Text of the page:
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The UK’s cheapest supermarket for a basket of groceries this month revealed – and prices have gone DOWN
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The UK’s cheapest supermarket for a basket of groceries this...


THE country’s most affordable supermarket has been revealed and prices are lower than last year.

Shoppers could save £20.62 buying a basket of goods at the cheapest supermarket, compared to the most expensive, according to analysis by Which?.

GettyAll supermarkets were found to be cheaper this year than last, according to Which?[/caption]

The monthly data compares the price of 47 popular items at eight of the biggest UK supermarkets to find where costs the most – and least.

Aldi stole the crown as the cheapest shop with a basket costing £76.77 on average.

The budget retailer regained the title after Lidl was named the cheapest basket in October, ending Aldi’s 16-month streak.

There’s also evidence that goods are slightly cheaper this December, compared to last year.

A basket Aldi cost £77.21 last December – 44p more than this year’s basket.

Waitrose was the most expensive shop this month, with a basket of groceries totalling £97.39 on average, which is 26% more than Aldi, or a difference of £21.

Last December, a basket at Waitrose cost a whopping £104.11 – £6.72 more than this year.

All supermarket were cheaper for a basket of goods this year compared to December 2022.

Here are the full rankings based on a basket of shopping (47 items):

Aldi – £76.77 Lidl – £77.56 Asda – £84.42 Tesco – £87.42 Sainsbury’s – £87.79 Morrisons – £89.54 Ocado – £93.40 Waitrose – £97.39

Below is Which?’s data for a basket of goods from December 2022 (48 items):

Aldi – £77.21 Lidl – £78.57 Tesco – £87.60 Asda – £87.66 Sainsbury’s – £89.85 Morrisons – £93.49 Ocado – £96.09 Waitrose – £104.11

The consumer group also compared the cost of a larger trolley with 134 items.

This includes branded items, such as Andrex toilet paper and Cathedral City cheese, and did not include discounter supermarkets Aldi and Lidl because they don’t always stock these products.  

Asda came out as cheapest for the trolley of groceries with a cost of £328.15 on average, beating the next cheapest, Morrisons, by £10.01.

Waitrose was again the most expensive supermarket coming in at £369.80 which was £41.65 more expensive than Asda.

Sainsbury’s was second most expensive at £360.26 for those shopping without a Nectar card. 

Here are the full rankings based on a trolley full of items (134 items):

Asda – £328.15 Morrisons  – £338.16 Tesco – £354.53 Ocado – £356.78 Sainsbury’s – £360.26

Below is Which?’s data for a trolley from December 2022 (48 items):

Asda -£355.34 Sainsbury’s – £366.83 Tesco – £375.90 Morrisons – £377.83 Ocado- £380.44 Waitrose – £393.37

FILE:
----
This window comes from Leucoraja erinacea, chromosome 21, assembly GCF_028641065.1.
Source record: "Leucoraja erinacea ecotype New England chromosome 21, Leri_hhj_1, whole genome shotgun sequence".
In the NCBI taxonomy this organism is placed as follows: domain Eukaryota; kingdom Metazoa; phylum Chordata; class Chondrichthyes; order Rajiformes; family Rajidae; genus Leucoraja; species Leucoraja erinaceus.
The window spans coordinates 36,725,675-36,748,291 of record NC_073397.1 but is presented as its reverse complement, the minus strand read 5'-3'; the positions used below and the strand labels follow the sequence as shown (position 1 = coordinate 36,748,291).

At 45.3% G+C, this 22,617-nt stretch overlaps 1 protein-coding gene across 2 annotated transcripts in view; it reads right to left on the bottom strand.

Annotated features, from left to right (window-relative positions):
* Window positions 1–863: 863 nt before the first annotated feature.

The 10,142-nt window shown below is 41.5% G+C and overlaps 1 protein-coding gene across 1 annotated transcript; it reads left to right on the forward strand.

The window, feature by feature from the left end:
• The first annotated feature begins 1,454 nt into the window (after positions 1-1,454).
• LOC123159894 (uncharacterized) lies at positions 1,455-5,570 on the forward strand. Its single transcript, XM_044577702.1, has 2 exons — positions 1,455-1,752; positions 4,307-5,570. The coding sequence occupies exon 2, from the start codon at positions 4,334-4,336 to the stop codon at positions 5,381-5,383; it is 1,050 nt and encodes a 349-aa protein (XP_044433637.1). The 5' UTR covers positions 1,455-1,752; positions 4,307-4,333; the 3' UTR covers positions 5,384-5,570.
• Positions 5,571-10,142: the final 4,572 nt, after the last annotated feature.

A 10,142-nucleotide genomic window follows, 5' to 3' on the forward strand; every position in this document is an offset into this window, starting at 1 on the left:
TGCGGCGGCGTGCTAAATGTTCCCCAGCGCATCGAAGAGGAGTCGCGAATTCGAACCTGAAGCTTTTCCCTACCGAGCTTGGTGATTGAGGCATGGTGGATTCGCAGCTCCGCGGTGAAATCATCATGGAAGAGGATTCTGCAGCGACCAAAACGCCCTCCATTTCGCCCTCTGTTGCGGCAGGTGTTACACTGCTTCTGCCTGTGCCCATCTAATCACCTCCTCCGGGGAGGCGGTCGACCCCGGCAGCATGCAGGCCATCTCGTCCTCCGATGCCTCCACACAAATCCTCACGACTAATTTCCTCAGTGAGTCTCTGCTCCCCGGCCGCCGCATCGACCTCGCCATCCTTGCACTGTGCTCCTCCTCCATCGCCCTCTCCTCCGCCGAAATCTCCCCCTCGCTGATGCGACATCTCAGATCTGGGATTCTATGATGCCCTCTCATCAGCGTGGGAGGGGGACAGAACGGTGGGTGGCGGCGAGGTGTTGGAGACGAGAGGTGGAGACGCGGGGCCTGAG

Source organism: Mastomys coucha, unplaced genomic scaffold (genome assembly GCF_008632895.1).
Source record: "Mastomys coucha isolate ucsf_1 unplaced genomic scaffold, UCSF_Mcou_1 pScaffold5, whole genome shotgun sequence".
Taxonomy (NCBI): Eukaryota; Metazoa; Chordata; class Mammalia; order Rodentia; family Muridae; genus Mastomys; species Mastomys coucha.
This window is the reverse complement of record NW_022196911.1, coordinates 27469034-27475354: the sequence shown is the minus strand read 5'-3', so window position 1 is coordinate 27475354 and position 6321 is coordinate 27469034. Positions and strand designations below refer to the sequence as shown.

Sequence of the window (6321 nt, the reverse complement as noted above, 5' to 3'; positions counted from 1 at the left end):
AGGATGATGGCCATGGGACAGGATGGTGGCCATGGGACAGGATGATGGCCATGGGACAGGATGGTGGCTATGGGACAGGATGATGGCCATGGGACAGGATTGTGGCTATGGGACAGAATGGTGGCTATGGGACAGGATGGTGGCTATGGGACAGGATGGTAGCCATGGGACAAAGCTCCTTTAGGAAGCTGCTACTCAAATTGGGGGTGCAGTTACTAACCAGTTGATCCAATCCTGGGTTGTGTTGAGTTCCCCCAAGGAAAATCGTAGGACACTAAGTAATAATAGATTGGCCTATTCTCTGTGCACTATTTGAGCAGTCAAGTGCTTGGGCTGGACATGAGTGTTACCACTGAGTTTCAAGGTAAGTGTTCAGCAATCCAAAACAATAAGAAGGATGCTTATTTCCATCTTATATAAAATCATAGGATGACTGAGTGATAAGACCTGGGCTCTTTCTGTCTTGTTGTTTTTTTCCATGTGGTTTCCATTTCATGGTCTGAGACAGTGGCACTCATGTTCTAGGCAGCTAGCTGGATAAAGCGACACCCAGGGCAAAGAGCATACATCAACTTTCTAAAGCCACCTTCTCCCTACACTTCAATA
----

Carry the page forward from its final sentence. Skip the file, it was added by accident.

The five supermarkets above were also cheaper this year, compared to last.

It comes after shop price inflation eased for the sixth month in a row as retailers compete fiercely for customers ahead of Christmas.

Food inflation slowed to 7.8% from October’s 8.8%, the seventh consecutive drop and its lowest rate since last July.

Overall inflation was 4.6% in the year to October, down from 6.7% in September.

High inflation means that the cost of everyday essentials is rising and therefore your money doesn’t go as far.

When inflation drops it doesn’t mean that prices have stopped rising it just means that they are rising at a slower rate.

Supermarkets are also finding themselves under increased scrutiny after the Competition and Markets Authority over their loyalty schemes.

As supermarkets Tesco and Sainsbury’s now only offer most of their discounts to loyalty scheme members, this could risk creating a two-tier system, the CMA said.

The watchdog said it will launch a new investigation into the loyalty schemes.

How can I save on my supermarket shop?

Shopping at cheaper supermarkets is just one way to save money on your food shopping.

You could also try making a list beforehand as you’ll be less likely to make any rash purchases.

Buying supermarkets’ own-brand goods instead of big name brands will also help slash costs.

Some supermarkets also run “wonky” veg schemes, where you pay less for fresh produce that’s misshapen or imperfect and still perfectly tasty.

For example, Lidl’s Waste Not scheme means you can get five kilos of fruit and veg for just £1.50.

Checking how much a product costs per unit is a handy way to find the best value.

Look at the price per kg/lb/litre so you’re making a like-for-like decision.

And when shopping, don’t forget about supermarket loyalty schemes, where you can build up points to spend on a later shop.

For example, Sainsbury’s has Nectar and Tesco has Clubcard.

Plus, look out for yellow or red stickers on food products that show they’ve been reduced.

You can also join our new Sun Money Facebook group to share stories and tips and engage with the consumer team and other group members.



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